this is a really sloppy and confusing way to put this issue. “white” and “middle eastern” are terms for two different category types, racial and geographical. middle eastern people are multiracial, with a substantial minority being able to pass as white if greeks or southern italians are. the big gap between europe and the middle east is cultural/civilization, with the old christendom vs. dar-al-islam separation. this i think explains why non-muslim middle easterners relatively easily slot into whiteness.* to my knowledge no one thinks that kim kardashian (half armenian) or ralph nader (lebanese) is non-white. nor have i ever heard it mentioned that celine dion is married to a non-white dude just because he’s lebanese (the main issue is that he’s real old). similarly, no one thought of jaques derrida (sephardic jew) or r. j. rushdoony (armenian) as non-white. in fact rushdoony is seen as a major thinker by white nationalist reformed christians. people of muslim familial origin easily lose their non-whitenesss if they’re culturally separated from that identity. no one thinks of steve jobs as non-white because his father was a syrian muslim.

    * a second non-trivial issue is that muslim middle easterners often have some non-trivial sub-saharan african ancestry, which makes them visibly non-white.

  11. also, just to be clear, in the historical record middle eastern people regularly refer to themselves as “white” in contrast with africans or south asians (anti-muslim polemicists like to point out in particular prejudical hadiths in relation to skin color and race, balancing out the racially egalitarian ones). modern middle easterners understand that when compared to westerners they can’t use the word “white” which is reserved for that group, but when talking in the context of other darker skinned populations they’ll do it (east asians are similar, the word “yellow” was selected in the 19th and early 20th century because the older usage of “white” was not practical during the age of white european supremacy).

  12. Liesel

    really sloppy and confusing way to put this issue. “white” and “middle eastern” are terms for two different category types, racial and geographical.

    Yes, equally as sloppy as the US Census counting Hispanic as a race. I find this very confusing for understanding demographic data. Where would Sammy Sosa fit in for example? Why not collect a set of data about race (with options for mixed race) & a seperate set about ethnicty or cultural identification or whatever?

  13. Where would Sammy Sosa fit in for example? Why not collect a set of data about race (with options for mixed race) & a seperate set about ethnicty or cultural identification or whatever?

    that’s what the census does technically. hispanic is an ethnic group. and can be of any race. so about 50% of american hispanics say they are white, 40% “other,” and the other 10% black, mixed-race, etc. but in american colloquial the existence of white hispanics is elided, and the whole group is collapsed into the racial minority category. so when people say white, they mean non-hispanic white. this causes confusions, especially for groups like white cubans who identify as white in most cases, but will “code switch” when in an anglo context.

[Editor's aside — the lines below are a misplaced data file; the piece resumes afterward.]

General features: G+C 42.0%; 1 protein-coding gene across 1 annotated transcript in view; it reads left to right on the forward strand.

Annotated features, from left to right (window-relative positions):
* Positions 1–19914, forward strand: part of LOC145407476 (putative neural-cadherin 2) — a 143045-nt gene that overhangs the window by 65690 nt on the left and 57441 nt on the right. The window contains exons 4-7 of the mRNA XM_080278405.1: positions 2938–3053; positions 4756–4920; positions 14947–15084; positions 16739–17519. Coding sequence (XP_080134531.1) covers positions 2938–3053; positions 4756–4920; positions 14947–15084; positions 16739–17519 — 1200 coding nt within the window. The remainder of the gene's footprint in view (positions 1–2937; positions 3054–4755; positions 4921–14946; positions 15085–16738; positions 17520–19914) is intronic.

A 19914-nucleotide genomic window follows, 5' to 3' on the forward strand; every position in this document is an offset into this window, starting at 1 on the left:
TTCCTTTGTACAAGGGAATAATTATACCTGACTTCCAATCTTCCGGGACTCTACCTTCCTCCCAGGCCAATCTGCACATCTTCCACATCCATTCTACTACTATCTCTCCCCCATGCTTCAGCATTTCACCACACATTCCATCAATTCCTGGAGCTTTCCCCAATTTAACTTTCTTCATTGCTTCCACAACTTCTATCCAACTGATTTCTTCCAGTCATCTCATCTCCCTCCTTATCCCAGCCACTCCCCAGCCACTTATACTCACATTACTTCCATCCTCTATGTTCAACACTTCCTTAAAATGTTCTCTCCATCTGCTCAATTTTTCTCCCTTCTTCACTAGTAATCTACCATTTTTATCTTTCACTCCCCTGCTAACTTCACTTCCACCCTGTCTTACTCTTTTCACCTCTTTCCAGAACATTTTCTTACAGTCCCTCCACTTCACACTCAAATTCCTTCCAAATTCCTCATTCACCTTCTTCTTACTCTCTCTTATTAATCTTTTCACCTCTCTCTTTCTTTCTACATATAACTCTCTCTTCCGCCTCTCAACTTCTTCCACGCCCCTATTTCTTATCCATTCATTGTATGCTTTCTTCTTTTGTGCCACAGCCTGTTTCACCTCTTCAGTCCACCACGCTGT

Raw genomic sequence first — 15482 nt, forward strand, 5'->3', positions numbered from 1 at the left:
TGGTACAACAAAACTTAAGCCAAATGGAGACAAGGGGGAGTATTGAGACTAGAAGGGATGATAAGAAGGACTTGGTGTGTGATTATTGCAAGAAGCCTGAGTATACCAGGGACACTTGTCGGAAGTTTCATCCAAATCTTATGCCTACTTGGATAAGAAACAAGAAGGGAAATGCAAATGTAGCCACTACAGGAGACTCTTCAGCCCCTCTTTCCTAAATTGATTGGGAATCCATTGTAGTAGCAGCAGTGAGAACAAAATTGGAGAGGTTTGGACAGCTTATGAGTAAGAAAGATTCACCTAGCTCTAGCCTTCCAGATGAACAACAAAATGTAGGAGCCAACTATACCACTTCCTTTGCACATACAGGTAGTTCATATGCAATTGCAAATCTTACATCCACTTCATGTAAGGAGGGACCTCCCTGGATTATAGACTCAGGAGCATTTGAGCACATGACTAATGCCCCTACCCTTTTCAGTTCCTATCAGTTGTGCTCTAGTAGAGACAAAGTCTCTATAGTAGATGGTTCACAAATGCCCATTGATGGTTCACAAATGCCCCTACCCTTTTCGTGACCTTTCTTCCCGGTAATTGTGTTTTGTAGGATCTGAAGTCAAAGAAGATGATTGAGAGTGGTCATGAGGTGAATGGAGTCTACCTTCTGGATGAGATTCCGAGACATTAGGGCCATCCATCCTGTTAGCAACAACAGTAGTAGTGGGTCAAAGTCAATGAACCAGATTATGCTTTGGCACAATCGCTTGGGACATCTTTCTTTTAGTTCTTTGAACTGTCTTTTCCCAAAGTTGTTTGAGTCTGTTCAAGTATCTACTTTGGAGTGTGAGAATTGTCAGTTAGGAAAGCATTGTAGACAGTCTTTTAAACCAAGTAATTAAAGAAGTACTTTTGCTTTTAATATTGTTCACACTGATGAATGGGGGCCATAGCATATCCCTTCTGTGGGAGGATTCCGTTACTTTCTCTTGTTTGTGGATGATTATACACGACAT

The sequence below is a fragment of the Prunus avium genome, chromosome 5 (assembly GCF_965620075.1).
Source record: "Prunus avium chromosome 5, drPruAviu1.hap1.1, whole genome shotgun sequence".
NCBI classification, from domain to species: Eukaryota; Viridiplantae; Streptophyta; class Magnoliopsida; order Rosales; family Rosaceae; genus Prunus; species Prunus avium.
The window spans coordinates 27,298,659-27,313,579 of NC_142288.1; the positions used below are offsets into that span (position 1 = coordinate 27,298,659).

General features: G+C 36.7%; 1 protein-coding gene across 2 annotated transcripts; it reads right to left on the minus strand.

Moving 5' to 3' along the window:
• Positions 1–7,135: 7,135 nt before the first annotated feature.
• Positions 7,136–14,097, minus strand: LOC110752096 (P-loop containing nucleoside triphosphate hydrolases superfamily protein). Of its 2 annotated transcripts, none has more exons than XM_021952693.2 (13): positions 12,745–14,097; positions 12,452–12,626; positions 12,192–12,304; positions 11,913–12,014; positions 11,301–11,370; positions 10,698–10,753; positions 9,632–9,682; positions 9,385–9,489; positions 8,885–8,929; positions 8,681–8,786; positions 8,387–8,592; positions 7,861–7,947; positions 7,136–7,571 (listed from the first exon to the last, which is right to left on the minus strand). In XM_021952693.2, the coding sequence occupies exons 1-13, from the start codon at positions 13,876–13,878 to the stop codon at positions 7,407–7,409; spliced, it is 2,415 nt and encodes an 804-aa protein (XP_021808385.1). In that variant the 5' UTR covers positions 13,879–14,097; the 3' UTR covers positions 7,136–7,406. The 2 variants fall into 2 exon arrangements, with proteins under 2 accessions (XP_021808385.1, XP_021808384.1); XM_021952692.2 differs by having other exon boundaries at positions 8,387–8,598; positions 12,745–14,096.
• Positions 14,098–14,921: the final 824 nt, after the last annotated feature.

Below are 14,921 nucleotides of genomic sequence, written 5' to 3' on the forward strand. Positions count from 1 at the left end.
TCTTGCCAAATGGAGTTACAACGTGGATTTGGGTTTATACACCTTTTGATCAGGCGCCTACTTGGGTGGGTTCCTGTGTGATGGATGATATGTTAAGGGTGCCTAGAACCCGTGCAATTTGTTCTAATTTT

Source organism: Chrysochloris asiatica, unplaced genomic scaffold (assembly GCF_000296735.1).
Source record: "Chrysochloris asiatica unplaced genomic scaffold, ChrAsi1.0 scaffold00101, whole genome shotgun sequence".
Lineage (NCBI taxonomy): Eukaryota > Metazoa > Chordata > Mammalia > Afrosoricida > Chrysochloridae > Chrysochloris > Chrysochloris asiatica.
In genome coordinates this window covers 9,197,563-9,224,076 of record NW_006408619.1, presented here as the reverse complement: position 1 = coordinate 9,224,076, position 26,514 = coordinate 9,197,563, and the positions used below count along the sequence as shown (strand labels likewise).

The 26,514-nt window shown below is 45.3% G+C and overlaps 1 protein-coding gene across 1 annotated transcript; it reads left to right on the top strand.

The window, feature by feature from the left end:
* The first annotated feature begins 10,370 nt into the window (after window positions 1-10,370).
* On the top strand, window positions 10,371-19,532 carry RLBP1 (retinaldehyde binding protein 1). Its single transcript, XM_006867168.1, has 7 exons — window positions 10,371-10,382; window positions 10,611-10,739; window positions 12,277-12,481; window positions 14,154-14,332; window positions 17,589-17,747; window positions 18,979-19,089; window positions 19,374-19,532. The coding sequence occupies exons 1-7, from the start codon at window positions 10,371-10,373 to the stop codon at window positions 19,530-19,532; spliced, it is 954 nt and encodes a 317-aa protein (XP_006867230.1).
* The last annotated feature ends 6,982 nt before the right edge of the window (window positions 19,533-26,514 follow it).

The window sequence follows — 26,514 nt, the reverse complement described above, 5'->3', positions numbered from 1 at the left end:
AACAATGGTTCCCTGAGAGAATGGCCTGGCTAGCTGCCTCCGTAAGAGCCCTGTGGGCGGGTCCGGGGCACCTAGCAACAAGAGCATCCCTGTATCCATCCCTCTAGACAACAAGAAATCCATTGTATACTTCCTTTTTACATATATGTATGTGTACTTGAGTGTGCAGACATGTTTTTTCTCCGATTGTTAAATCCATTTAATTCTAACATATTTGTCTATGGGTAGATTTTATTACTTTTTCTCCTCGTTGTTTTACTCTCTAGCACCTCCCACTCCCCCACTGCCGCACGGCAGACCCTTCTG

14. ackbark

    Also, Cher is Armenian.

    It may be that ‘white’ will evolve into something more like ‘uncategorizable’, at least for the US –‘US white’, with your ethnic pie chart seeming something like a heraldic crest, if not a fingerprint.

    (edit: just looked and Cher is half Armenian and half Cherokee, English and French, and a very attractive pie chart)

  15. #14, she’s part native american too. the main issue in the USA is the issue of african ancestry. if you have any visible african ancestry you’ll be coded as “black.” the nature of the identity of other people is much more multi-textured. if matthew yglesias was 1/4 black and 3/4 jewish his “choices” of self-identification would be more constrained than they are due to his 1/4 cuban and 3/4 jewish origins.

  16. Justin Giancola

    Not being a contrarian but I never looked at kim kardashian as white. No disrespect but I think some of you non-whites over reach in judging how we think.

    And I agree the idea is sloppy, though you may be refering to my post having too much “you know” quality which is also fair.

  17. Not being a contrarian but I never looked at kim kardashian as white. No disrespect but I think some of you non-whites over reach in judging how we think.

    i grew up around more whites than you (i know your background via facebook). in fact, i grew up in a town where being italian was exotic and possibly non-white. in any case, the media makes fun of kim’s fetish for black guys. they wouldn’t do that if they coded her as non-white. your opinion is irrelevant if it’s a minority for this discussion. middle easterners were allowed to be white under segregation and even for purposes of naturalization (though there was some debate about this in the courts). that’s the best “formal “standard i know in lieu of surveys (which exist, and will give really strange results depending on how you “prime” people).

  18. ackbark

    Yes, that’s why I was thinking of it as seeming like a sort of personal crest, with the minority element being the idiosyncratic, defining distinction that makes you who you are.

  19. pconroy

    I’ve known a good few Cubans, and they all identify strongly as White, and never as Hispanic.

    One particular girl I knew was Cuban of Canarian descent, and her father had been a 6′ 4″ blonde and blue eyed, with a broad face and well defined cheekbones – possibly had Guanche ancestry.

    I knew a Cuban guy of supposedly only Spanish descent, who was 5′ 4′, with very short legs and comparatively large barrel chest, which to me signified possible Carib ancestry, nevertheless he strongly identified as White, and corrected anyone who used the word Hispanic.

  20. pconroy

    Justin,

    I grew up in the Irish countryside, and never saw non-Whites – let alone non-Irish – people till I went to high school, and there was 1 Sicilian dude there.